But you can also click the Full Page (or hit F11 when your note is opened) to expand the note right within OneNote itself. No need to hunt for the program icon.
Pictures can easily be dropped into a note so you don't lose it. Later you can go in and organize it where it belongs or use in any pages or documents.
The other wonderful feature is the ability to quickly take screen captures of any area of any screen on your computer. Now yes, I love SnagIt and use it constantly for screen captures that I plan to edit or photos. But this OneNote capture feature has been a big time saver because I don't have to change my settings or switch profiles in SnagIt in order to quickly capture some shot. And the best part is that it instantly goes right into my unfiled notes folder for me to deal with at a later time.
In the image below, I hit the OneNote hot key for a screen capture, which is Windows + S. When you do that, your cursor turns into a capture cursor. Click at the start location...drag to the end location...and let go of your mouse button. The area you captured will be sent to your unfiled notes folder. You'll know you're in capture mode because the screen will be faded out, as you can see below.
And note...I used SnagIt to take a screen capture of me taking a screen capture with OneNote. As you can see, my desktop faded out. The clear area is what I'm capturing with OneNote.
And when I switch to OneNote and check my unfiled notes, here's my capture. I can now copy that image into whatever document I need or just file it away as something I might want later.
OneNote is a terrific program for anyone who needs to or enjoys gathering information. And there's a lot more you can do with the program. Stay tuned for additional tutorials on this software.
And here's a tip I'm learning...don't be too concerned at first when you are setting up your notebook. I've discovered that the best way to use it is on the fly. What does that mean? Well, when I started creating my first notebook, I spent (wasted) time creating all these folders that I assumed I'd want. I set the colors, master templates and organized them in a way that I thought would be great. But as I started actually using the information, I realized it wasn't organized the way I really needed it. So I did a lot of reorganizing. I'm learning that it's a waste of time to create a bunch of folders ahead of time. Wait until you realize you need a new level of organization.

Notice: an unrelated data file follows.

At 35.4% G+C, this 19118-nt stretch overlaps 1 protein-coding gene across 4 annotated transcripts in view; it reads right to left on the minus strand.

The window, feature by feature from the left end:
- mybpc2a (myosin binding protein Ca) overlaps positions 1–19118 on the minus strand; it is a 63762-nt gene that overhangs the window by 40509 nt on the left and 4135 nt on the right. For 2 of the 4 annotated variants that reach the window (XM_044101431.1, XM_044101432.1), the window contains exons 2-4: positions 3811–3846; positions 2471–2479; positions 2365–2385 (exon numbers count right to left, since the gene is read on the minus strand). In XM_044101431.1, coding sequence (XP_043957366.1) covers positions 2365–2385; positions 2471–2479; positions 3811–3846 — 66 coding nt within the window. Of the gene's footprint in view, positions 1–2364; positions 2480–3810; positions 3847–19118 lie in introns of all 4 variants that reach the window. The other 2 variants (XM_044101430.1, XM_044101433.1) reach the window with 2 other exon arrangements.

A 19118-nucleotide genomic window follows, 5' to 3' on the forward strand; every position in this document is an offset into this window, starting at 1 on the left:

The cool thing is that you can easily change the organization of your notebook. You can drag folders under other folders, create new groups, move pages, move text containers to other pages. And it's all as easy as clicking and dragging it. For those of you who are click and drag challenged, a right click will give you copy or move options for more precise placement.
This month, I'm giving away a copy of Office 2007 Ultimate, which does include OneNote. So if you're a TechTrax member, be sure to get into the member's site and click to enter the drawing!
And if you want to learn more about SnagIt, click the Archives button above on the main menu bar of TechTrax and search for SNAGIT, as we have several articles on that very useful program.